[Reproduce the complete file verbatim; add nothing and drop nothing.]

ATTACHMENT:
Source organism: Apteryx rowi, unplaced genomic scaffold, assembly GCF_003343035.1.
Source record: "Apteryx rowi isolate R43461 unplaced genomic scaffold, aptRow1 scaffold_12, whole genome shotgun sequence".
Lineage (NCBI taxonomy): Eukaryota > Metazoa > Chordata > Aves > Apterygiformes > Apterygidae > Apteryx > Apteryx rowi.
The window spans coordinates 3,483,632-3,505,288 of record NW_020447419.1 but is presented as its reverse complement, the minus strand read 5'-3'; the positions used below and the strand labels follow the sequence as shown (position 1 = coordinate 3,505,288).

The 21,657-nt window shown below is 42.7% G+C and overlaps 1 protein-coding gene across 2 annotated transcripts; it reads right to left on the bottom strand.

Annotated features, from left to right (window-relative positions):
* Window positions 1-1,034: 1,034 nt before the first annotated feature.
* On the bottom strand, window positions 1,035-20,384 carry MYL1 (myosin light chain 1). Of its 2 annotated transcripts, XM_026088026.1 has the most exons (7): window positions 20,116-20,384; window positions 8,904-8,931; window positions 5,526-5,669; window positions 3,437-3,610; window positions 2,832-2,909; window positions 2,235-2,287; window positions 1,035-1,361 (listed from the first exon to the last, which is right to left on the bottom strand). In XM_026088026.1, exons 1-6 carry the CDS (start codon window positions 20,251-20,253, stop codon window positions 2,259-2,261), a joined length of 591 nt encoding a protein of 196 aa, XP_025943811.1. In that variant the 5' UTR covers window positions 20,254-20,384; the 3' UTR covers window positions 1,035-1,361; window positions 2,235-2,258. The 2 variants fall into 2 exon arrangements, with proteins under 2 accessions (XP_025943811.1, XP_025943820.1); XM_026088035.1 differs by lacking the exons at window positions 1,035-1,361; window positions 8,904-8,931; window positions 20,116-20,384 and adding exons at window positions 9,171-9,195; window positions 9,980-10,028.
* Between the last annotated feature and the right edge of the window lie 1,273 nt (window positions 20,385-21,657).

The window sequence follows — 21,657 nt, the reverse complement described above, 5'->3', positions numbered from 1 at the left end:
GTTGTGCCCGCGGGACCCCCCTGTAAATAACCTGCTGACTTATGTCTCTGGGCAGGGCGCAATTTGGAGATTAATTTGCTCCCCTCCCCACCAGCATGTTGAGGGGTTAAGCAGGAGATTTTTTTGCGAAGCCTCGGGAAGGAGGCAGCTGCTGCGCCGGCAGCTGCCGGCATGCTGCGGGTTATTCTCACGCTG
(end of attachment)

Source organism: Apteryx rowi, unplaced genomic scaffold, assembly GCF_003343035.1.
Source record: "Apteryx rowi isolate R43461 unplaced genomic scaffold, aptRow1 scaffold_12, whole genome shotgun sequence".
Lineage (NCBI taxonomy): Eukaryota > Metazoa > Chordata > Aves > Apterygiformes > Apterygidae > Apteryx > Apteryx rowi.
The window spans coordinates 3,483,632-3,505,288 of record NW_020447419.1 but is presented as its reverse complement, the minus strand read 5'-3'; the positions used below and the strand labels follow the sequence as shown (position 1 = coordinate 3,505,288).

The 21,657-nt window shown below is 42.7% G+C and overlaps 1 protein-coding gene across 2 annotated transcripts; it reads right to left on the bottom strand.

Annotated features, from left to right (window-relative positions):
* Window positions 1-1,034: 1,034 nt before the first annotated feature.
* On the bottom strand, window positions 1,035-20,384 carry MYL1 (myosin light chain 1). Of its 2 annotated transcripts, XM_026088026.1 has the most exons (7): window positions 20,116-20,384; window positions 8,904-8,931; window positions 5,526-5,669; window positions 3,437-3,610; window positions 2,832-2,909; window positions 2,235-2,287; window positions 1,035-1,361 (listed from the first exon to the last, which is right to left on the bottom strand). In XM_026088026.1, exons 1-6 carry the CDS (start codon window positions 20,251-20,253, stop codon window positions 2,259-2,261), a joined length of 591 nt encoding a protein of 196 aa, XP_025943811.1. In that variant the 5' UTR covers window positions 20,254-20,384; the 3' UTR covers window positions 1,035-1,361; window positions 2,235-2,258. The 2 variants fall into 2 exon arrangements, with proteins under 2 accessions (XP_025943811.1, XP_025943820.1); XM_026088035.1 differs by lacking the exons at window positions 1,035-1,361; window positions 8,904-8,931; window positions 20,116-20,384 and adding exons at window positions 9,171-9,195; window positions 9,980-10,028.
* Between the last annotated feature and the right edge of the window lie 1,273 nt (window positions 20,385-21,657).

The window sequence follows — 21,657 nt, the reverse complement described above, 5'->3', positions numbered from 1 at the left end:
GTTGTGCCCGCGGGACCCCCCTGTAAATAACCTGCTGACTTATGTCTCTGGGCAGGGCGCAATTTGGAGATTAATTTGCTCCCCTCCCCACCAGCATGTTGAGGGGTTAAGCAGGAGATTTTTTTGCGAAGCCTCGGGAAGGAGGCAGCTGCTGCGCCGGCAGCTGCCGGCATGCTGCGGGTTATTCTCACGCTG